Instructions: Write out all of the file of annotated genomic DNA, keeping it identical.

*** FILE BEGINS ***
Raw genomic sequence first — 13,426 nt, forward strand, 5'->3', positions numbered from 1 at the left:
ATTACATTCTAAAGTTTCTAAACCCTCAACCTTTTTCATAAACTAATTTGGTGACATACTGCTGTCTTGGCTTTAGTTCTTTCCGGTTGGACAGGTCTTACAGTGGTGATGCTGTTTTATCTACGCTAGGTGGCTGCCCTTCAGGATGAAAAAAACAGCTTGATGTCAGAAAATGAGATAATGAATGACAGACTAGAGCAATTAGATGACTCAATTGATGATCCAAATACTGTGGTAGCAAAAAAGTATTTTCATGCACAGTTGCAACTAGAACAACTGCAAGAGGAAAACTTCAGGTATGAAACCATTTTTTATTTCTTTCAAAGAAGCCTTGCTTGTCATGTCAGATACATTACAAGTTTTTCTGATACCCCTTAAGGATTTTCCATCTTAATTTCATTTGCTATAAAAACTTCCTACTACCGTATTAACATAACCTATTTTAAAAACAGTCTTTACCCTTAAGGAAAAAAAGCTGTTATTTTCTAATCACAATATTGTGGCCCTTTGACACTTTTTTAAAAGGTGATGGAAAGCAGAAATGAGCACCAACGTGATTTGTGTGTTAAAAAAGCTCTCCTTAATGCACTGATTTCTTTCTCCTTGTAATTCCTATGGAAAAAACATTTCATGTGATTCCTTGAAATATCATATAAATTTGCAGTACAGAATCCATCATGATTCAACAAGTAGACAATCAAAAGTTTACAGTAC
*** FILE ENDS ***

Raw genomic sequence first — 13,426 nt, forward strand, 5'->3', positions numbered from 1 at the left:
ATTACATTCTAAAGTTTCTAAACCCTCAACCTTTTTCATAAACTAATTTGGTGACATACTGCTGTCTTGGCTTTAGTTCTTTCCGGTTGGACAGGTCTTACAGTGGTGATGCTGTTTTATCTACGCTAGGTGGCTGCCCTTCAGGATGAAAAAAACAGCTTGATGTCAGAAAATGAGATAATGAATGACAGACTAGAGCAATTAGATGACTCAATTGATGATCCAAATACTGTGGTAGCAAAAAAGTATTTTCATGCACAGTTGCAACTAGAACAACTGCAAGAGGAAAACTTCAGGTATGAAACCATTTTTTATTTCTTTCAAAGAAGCCTTGCTTGTCATGTCAGATACATTACAAGTTTTTCTGATACCCCTTAAGGATTTTCCATCTTAATTTCATTTGCTATAAAAACTTCCTACTACCGTATTAACATAACCTATTTTAAAAACAGTCTTTACCCTTAAGGAAAAAAAGCTGTTATTTTCTAATCACAATATTGTGGCCCTTTGACACTTTTTTAAAAGGTGATGGAAAGCAGAAATGAGCACCAACGTGATTTGTGTGTTAAAAAAGCTCTCCTTAATGCACTGATTTCTTTCTCCTTGTAATTCCTATGGAAAAAACATTTCATGTGATTCCTTGAAATATCATATAAATTTGCAGTACAGAATCCATCATGATTCAACAAGTAGACAATCAAAAGTTTACAGTAC